If you are depressed and you have young children, I want to speak to you on their behalf.  Don’t tell them you are sad. 

If they are lucky, your little ones are going to be sad.  Sadness grounds us in life, keeps us connected to those we have lost and deepens our awareness of love.  It is a shared knowing of vulnerability and loss. 

But if your children grow up, as I did,  equating sadness with what you are going through, they might think, as I did, that sadness is something unbearable, something devouring, something that robs us of the people we love.  If they confuse depression with sadness, they may, as I was,  be so afraid to be sad that they hold themselves, as I did, at a distance from love.  And they may miss out on life, as I did, deeply.

So if you are depressed and can muster the strength, make up a new word or abscond with an with old one to describe what you are feeling:  You could use Blue, Blah, Blech or Whack.  Anything but sad.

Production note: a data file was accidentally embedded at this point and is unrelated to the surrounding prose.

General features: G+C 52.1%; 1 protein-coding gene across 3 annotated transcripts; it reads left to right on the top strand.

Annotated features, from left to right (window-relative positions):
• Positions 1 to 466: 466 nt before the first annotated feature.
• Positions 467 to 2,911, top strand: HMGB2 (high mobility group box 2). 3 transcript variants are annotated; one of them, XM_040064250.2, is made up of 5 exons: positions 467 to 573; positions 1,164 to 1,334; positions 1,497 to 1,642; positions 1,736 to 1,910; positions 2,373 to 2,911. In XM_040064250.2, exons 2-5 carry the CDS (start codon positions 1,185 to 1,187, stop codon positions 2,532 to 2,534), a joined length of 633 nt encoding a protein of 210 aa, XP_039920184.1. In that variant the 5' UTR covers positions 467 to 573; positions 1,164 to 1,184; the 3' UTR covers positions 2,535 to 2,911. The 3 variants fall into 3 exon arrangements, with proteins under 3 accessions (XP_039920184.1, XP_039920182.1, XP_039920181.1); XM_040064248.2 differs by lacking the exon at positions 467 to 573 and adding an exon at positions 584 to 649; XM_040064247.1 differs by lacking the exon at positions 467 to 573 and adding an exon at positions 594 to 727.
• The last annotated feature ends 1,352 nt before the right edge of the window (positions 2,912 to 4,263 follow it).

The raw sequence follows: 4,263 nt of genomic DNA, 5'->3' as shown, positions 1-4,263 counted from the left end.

9 thoughts on “anything but sad

  1. I like this. That we should be sad, that we should not all strive for happy-happy-happy or even okay-okay-okay all the time. So many people are so afraid of sad. I’m thinking about eskimos and their 50+ words for snow. We have plenty of words for different kinds of sad — depression, melencholy, blue — but maybe not enough. Or perhaps we just don’t hear them enough, so we can’t quite make the distinction. In the end, they all get lumped under sad.

  2. This is an interesting take on it. I think depression definitely is the sand in innocent bystanders’ lives, rubbing sensitive parts into thickened, calloused protective walls. It’s good to see someone who has survived parental depression in such a healthy way. Me, I’ve still gots anger. Lots and lots of anger. And there is distance between my parents and I that I don’t have the energy to bridge, most of the time. You are right, words are so very important, in so many ways that we can’t imagine, to little kids.